While we have spoken of the forms to be developed and methods to be employed, we have to bear in mind that all these efforts, changes and methods have to come from a self-aware Knowledge within or from above and not to be sought in the mind or in the confident bubble of a lower vital. It was the same Knowledge that Sri Krishna had given to Arjuna in the middle of a battlefield, when the human disciple was caught in the mire of a familiar confusion and should decide as to which side he must lean to, either to the side of God’s Will in himself and in the world or to side of ignorance and darkness leading towards division and dereliction of God’s duty. It is not salvation or exhortation of a moral idea, but spiritual liberation within and without which is the basis of the Song of the Lord; the self-attainment to a God-Nature while in the physical and a conquest over the lower ego are the results of our self-surrender to Sri Krishna. It is not in the cross but in the heart of a happy, luminous abode abides the immense divine beatitude which we are seeking consciously or unconsciously.

Dharma or the higher divine Law can only be founded in a self-conquered, self-mastered integral nature; it is not a random or absurd manifestation of a Siddhi in one part of the being while the rest are submerged in ignorance and darkness, for the true sense of self-conquest comes out of a complete abandonment of oneself and that all that one is into the Will of the Supreme Godhead, and therefore, out of it, the true sense of dharma. The foundation of dharma is the God within and without; it is His all-creative apparatus in which is cast and recast all movements of the world till they attain to His perfection in every detail of manifestation, and sometimes, some elements have to be dissolved or even destroyed in order that the newer and more harmonious elements have a better chance of perfecting themselves in the crucible of an all-transforming Light. This presence and process of an all-transmuting Light in the midst of a suffering humanity is the nature and being of an integral Truth-Consciousness and it is this Light out of which comes all our sense of both individual and collective unity and the necessary apparatus for those who are here to work out the divine transmutation under the conditions of a stressful ignorance and recalcitrant falsehood. Also, it is out of this inherent self-aware Consciousness comes the vision and realisation of an integral unity of both the individual and humanity as one self-expression of the transcendent Godhead.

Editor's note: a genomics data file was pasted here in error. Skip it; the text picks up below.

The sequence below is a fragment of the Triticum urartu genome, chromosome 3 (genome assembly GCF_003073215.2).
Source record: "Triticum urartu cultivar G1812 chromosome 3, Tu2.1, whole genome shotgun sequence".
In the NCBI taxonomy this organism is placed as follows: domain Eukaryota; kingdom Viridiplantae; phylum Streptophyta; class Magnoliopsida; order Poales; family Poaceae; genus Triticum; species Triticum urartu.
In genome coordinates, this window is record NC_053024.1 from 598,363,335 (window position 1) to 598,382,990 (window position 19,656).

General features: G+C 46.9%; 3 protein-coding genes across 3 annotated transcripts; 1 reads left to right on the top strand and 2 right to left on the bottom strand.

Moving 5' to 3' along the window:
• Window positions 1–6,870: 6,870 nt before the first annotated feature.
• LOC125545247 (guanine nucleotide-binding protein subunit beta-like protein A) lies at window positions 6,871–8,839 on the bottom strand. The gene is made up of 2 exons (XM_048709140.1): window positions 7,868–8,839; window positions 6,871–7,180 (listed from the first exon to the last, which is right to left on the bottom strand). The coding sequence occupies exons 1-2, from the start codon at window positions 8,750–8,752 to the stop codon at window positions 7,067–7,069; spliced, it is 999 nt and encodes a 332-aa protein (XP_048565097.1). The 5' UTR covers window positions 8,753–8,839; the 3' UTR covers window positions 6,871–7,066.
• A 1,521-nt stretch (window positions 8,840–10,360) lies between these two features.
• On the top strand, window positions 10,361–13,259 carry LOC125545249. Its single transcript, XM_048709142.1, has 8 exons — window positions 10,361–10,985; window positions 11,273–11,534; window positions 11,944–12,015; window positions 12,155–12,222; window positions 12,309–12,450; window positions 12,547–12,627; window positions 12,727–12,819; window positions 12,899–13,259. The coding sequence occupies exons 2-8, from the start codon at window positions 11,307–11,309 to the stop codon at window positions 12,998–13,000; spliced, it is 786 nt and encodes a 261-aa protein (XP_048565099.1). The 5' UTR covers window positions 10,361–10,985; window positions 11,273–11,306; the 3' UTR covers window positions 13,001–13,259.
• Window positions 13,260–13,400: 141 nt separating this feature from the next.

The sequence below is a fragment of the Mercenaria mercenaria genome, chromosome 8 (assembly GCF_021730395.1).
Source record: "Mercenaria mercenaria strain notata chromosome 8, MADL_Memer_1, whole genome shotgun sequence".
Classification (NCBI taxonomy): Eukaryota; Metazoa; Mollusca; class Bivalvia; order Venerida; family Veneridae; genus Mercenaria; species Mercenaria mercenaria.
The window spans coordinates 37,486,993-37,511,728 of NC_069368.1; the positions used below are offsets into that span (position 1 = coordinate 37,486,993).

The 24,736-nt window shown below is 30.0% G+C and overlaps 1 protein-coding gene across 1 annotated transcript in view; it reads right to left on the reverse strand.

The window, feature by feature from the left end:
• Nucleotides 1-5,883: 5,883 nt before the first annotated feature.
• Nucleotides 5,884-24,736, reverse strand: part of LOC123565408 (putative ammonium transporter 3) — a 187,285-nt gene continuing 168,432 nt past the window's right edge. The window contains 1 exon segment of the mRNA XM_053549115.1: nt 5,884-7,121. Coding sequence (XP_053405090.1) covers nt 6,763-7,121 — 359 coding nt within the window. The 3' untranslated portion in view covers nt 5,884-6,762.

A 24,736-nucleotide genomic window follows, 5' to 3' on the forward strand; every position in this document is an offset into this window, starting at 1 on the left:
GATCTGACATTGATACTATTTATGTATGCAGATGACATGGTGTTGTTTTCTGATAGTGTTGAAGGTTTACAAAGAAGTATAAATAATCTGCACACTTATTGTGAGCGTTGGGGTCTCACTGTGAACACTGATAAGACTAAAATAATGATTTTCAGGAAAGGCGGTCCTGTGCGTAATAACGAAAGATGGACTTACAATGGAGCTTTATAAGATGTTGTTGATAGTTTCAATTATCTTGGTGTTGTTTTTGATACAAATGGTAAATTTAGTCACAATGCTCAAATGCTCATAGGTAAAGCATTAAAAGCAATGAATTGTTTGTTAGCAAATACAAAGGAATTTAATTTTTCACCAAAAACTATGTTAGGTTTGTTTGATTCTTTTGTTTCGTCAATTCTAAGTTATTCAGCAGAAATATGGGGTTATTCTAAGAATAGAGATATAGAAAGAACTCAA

A manifestation of a conscious humanity with an almost infinite multiplicity of self-conscious centres or individuals is the evolving term of the manifest Spirit here. A dharma so fashioned out of the crucible of God is the only self-sustaining figure in the process of this evolving term of the Spirit in as much as its higher counterpart in the world’s play as the supreme catalyst of an impending and inevitable change of consciousness here in the earth-consciousness. To this all our aspiration and godward energies move for a synthetic self-realisation here as much as in the Supracosmic Light above.

End of part 8

The sense of the Bhagavad Gita — Introduction

The sense of the Bhagavad Gita — Sense of Nationalism

The Sense of the Bhagavad Gita — The Forms of Governance

The sense of the Bhagavad Gita — Vidya or Education

The sense of the Bhagavad Gita — The Sign and Symbol of a Teacher

The sense of the Bhagavad Gita — The Nature and Dynamics of Spiritual Action

The Sense of the Bhagavad Gita — The Guide within

The sense of the Bhagavad Gita — The Conduct of a Disciple